Service charges are payments by the leaseholder to the landlord for all the services the landlord provides. These will include maintenance and repairs, insurance of the building and, in some cases, provision of central heating, lifts, porterage, lighting and cleaning of common areas etc. . Usually the charges will also include the costs of management, either by the landlord or by a professional managing agent.
Service charges can vary from year to year; they can go up or down without any limit other than that they are reasonable.
Details of what can (and cannot) be charged by the landlord and the proportion of the charge to be paid by the individual leaseholder will all be set out in the lease. The landlord arranges provision of the services. The leaseholder pays for them.
All costs must be met by the leaseholders; the landlord will generally make no financial contribution. Most modern leases allow for the landlord to collect service charges in advance, repaying any surplus or collecting any shortfall at the end of the year.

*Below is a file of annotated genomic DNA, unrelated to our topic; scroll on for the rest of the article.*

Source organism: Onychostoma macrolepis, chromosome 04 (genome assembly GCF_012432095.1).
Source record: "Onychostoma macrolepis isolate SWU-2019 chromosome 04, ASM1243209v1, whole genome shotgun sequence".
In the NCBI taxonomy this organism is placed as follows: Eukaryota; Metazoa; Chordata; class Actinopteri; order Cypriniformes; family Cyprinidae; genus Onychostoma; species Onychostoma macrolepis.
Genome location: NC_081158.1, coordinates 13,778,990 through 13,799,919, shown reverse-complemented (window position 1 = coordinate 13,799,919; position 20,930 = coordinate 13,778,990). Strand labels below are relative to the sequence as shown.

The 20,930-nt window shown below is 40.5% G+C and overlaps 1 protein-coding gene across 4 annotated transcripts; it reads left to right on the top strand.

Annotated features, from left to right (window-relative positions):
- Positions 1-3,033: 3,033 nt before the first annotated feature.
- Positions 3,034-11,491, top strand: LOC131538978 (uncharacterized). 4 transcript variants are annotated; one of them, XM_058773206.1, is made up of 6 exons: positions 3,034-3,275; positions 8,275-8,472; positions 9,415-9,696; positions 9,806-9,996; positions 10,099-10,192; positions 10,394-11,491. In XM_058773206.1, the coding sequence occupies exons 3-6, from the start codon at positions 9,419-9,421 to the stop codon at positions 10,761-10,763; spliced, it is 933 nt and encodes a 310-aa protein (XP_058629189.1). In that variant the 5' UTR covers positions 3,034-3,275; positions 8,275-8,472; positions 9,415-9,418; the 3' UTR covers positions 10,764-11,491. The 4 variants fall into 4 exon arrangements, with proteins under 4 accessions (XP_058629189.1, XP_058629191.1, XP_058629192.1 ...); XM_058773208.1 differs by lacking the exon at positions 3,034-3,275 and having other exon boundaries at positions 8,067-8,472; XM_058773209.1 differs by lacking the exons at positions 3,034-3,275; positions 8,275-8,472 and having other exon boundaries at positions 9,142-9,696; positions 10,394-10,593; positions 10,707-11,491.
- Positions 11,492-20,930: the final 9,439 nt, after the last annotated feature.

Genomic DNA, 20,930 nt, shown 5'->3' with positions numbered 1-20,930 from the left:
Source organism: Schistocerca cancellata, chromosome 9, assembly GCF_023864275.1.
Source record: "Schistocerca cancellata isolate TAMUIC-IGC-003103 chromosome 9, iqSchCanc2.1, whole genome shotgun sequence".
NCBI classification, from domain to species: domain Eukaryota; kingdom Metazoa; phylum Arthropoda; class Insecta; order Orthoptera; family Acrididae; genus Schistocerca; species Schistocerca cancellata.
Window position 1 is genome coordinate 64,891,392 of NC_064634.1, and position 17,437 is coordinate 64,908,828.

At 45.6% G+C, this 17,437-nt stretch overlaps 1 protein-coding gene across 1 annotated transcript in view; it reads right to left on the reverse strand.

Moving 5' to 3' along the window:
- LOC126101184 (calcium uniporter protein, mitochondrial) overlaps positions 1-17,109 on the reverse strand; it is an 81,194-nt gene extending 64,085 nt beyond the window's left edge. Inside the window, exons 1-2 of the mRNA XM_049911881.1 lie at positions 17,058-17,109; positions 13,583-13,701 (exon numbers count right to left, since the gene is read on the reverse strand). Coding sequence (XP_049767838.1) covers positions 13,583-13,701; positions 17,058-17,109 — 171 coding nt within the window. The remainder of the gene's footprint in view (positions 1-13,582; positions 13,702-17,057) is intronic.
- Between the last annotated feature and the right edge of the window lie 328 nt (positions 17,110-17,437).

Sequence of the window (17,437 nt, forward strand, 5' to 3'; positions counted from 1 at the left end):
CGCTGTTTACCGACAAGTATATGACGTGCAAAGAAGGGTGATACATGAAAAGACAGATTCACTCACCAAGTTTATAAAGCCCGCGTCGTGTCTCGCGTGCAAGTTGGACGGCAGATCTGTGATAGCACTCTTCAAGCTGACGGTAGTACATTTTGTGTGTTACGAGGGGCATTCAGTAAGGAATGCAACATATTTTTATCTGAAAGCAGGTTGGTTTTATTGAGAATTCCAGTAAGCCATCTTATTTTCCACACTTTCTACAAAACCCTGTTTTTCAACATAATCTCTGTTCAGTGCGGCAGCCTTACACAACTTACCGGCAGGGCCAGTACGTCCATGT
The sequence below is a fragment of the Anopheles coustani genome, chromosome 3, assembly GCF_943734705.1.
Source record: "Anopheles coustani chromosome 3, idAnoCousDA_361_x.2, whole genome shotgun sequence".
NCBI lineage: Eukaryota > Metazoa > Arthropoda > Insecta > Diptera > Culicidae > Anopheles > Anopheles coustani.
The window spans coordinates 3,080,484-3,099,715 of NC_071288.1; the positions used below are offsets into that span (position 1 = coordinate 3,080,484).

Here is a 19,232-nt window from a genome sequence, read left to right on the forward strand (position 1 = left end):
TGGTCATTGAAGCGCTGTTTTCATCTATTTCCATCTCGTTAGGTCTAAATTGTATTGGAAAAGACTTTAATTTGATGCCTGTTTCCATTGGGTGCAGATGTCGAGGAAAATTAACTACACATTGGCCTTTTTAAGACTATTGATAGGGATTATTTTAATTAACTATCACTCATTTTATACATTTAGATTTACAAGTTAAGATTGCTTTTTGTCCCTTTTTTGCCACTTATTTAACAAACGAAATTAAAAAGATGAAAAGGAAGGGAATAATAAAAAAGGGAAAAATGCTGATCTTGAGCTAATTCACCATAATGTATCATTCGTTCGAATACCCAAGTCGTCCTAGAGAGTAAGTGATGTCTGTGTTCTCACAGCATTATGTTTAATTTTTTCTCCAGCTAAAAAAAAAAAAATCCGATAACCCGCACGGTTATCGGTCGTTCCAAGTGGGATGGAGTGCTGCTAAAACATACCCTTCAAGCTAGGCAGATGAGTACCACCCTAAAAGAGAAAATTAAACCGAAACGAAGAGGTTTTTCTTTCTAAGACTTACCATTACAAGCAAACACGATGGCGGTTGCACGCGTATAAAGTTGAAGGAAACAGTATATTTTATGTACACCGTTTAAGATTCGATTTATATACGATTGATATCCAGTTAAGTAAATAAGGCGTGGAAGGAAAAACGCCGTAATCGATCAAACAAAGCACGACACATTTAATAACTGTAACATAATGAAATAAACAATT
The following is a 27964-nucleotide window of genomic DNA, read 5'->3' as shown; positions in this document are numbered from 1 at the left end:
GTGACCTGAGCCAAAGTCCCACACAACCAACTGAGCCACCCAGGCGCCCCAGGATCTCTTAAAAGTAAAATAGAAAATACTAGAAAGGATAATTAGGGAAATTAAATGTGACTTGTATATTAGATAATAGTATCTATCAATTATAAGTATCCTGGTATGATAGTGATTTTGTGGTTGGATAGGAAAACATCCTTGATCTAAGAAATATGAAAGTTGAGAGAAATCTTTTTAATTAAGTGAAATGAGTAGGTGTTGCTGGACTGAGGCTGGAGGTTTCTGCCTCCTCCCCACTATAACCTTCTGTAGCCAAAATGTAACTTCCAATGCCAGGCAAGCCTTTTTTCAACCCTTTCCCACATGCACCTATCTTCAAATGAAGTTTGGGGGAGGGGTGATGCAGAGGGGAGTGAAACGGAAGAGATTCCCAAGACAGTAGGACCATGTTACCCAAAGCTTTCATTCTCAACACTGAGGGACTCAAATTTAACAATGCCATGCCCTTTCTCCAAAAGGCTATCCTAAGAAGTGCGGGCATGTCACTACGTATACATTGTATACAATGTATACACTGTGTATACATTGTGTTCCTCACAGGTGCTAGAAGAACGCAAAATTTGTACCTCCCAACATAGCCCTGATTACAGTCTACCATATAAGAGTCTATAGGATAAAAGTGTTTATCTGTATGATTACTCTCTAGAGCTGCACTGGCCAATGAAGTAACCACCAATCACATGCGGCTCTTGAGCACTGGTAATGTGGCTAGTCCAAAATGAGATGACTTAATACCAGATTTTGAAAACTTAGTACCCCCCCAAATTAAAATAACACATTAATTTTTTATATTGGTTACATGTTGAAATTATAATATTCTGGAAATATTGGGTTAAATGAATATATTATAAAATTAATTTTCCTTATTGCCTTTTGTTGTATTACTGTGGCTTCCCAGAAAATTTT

The landlord can only recover those costs which are reasonable. Leaseholders have powerful rights to challenge service charges they feel are unreasonable at the Leasehold Valuation Tribunal (LVT).
When considering the purchase of a leasehold flat, it is important for your conveyancing lawyer to find out, for personal budgetary purposes, what the current and future service charges are likely to be. Also check if there is a reserve fund, and what plans there are for major works that could affect the service charge in the next few years after your completion of your conveyancing transaction.